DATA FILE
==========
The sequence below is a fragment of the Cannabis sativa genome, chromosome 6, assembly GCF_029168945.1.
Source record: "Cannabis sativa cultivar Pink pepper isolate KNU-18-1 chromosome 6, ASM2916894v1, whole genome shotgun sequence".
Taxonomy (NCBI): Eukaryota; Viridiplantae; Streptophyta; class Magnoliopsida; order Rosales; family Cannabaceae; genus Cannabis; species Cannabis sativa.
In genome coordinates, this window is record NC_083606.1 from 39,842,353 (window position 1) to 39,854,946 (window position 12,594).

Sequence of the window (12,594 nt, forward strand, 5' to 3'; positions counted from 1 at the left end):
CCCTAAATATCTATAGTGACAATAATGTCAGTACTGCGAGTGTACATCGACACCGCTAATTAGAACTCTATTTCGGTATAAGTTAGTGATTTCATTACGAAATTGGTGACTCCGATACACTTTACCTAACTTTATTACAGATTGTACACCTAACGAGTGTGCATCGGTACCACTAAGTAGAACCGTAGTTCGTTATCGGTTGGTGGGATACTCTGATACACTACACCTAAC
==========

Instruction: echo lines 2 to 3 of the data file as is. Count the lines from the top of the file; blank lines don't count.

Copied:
Source record: "Cannabis sativa cultivar Pink pepper isolate KNU-18-1 chromosome 6, ASM2916894v1, whole genome shotgun sequence".
Taxonomy (NCBI): Eukaryota; Viridiplantae; Streptophyta; class Magnoliopsida; order Rosales; family Cannabaceae; genus Cannabis; species Cannabis sativa.